He drew a distinction between asset-backed stablecoins such as USDC and Tether—the latter of which has remained famously opaque regarding its reserves—and algorithmic stablecoins such as UST.
Algorithmic stablecoins, he said, have “been tried so many times over the last 10 years; even in 2014, people were trying to theorize different ideas.” He added that, “Tether launched for a reason, but they realized you can’t create a stablecoin backed by the same type of speculative asset, so when one starts going down, people are going to be selling one for the other.”
Crypto film financing
Shrem’s latest project, Defiine, is itself based around stablecoins. Billed as a digital finance solution for independent films, it leverages “assets and IP against crypto liquidity pools.”
“We’ve figured out a way to create potentially a stablecoin that’s backed by a basket of NFTs,” Shrem said. “The NFT is a lien against a tax credit or in-film minimum guarantee, or negative pickup, or Netflix saying, ‘We’ll give you $3 million when you finish the movie, and over three years.’ Currently, there are banks that do this, but they charge 15% and higher.” It’s a “huge problem” for filmmakers.
“There’s a new phase of stablecoins coming—stablecoins 2.0,” said Defiine co-founder Tom Malloy, president of Glass House Distribution. “You saw what happened to UST; bottom line is, stablecoins backed by assets, I feel are still viable.”
Shrem argued that over the past few years, all decentralized finance (DeFi) has been based around yields. “You go on Vesper or Curve, you can do vaults and you can get automated market making, but all the yields that people are getting, 5% to 60%—what are the businesses behind them?” Securitizing physical assets like houses introduces the prospect of securities regulations, along with costs like maintenance, he said. “What other asset is digital, has value, and is the largest export of the United States? The film business.”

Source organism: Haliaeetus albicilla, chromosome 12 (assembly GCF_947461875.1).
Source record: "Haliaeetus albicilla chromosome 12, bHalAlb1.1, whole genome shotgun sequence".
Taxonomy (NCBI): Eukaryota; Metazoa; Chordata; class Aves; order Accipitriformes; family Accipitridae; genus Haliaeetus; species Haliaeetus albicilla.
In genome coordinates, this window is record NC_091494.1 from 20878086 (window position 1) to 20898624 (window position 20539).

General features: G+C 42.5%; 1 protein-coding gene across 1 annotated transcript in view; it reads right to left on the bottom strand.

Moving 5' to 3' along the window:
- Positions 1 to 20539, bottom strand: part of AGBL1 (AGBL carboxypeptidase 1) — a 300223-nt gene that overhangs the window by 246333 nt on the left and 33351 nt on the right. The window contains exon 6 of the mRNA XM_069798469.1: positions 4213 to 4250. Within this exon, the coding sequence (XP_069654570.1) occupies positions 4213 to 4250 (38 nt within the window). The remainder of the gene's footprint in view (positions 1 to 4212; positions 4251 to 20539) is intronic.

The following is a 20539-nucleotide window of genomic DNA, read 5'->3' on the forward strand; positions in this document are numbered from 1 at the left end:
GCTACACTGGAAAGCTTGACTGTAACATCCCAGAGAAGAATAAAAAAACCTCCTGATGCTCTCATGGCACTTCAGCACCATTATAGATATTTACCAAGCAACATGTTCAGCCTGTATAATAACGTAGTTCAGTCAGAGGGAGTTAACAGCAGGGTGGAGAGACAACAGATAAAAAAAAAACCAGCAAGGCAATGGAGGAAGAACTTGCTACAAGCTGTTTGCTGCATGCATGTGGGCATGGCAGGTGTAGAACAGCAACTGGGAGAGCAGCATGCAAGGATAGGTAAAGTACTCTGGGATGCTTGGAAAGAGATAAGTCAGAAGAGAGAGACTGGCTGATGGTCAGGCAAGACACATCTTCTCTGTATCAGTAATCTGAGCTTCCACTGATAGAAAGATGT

Malloy suggested that the platform could offer an alternative route to tax credit financing for films. For a tax credit of 25%, a million-dollar film could recoup $250,000. “There are places you’ve got to be done with the movie, then wait another nine months afterwards. There are places that loan that money, but it’s just a loan with a high interest rate; maybe they’ll give you 85% of that money. We have much better interest rates, and the difference is that people are going to have a stablecoin, so that anybody can be part of the liquidity pool.”
Shrem argued that the platform resolves “significant liquidity problems” for filmmakers. “It’s not like, ‘Give me $100,000 and I’ll go make a movie.’ It’s, ‘I have a script, I have actors attached. I have a director, I have a state that will give me $300,000 on delivery.’ Why not be able to put that on a protocol? You’re creating a digital asset anyways.”
Shrem and Bitcoin
The Defiine platform is being built using Mintlayer, a Bitcoin sidechain for tokenization and smart contracts.
Shrem has a long and storied history with Bitcoin, and is regarded by Bitcoin maximalists as one of the community’s pioneers—and martyrs. In 2014, aged 24, he was sentenced to two years in prison for aiding and abetting the operation of an unlicensed money transmitting business related to the Silk Road darknet marketplace.
Since then, he’s reinvented himself as a crypto evangelist through speaking engagements and his podcast Untold Stories. With stablecoins facing renewed scrutiny from financial institutions and lawmakers in the wake of Terra’s implosion, selling people on the idea of a stablecoin backed by film IP could prove to be a test of his skills.
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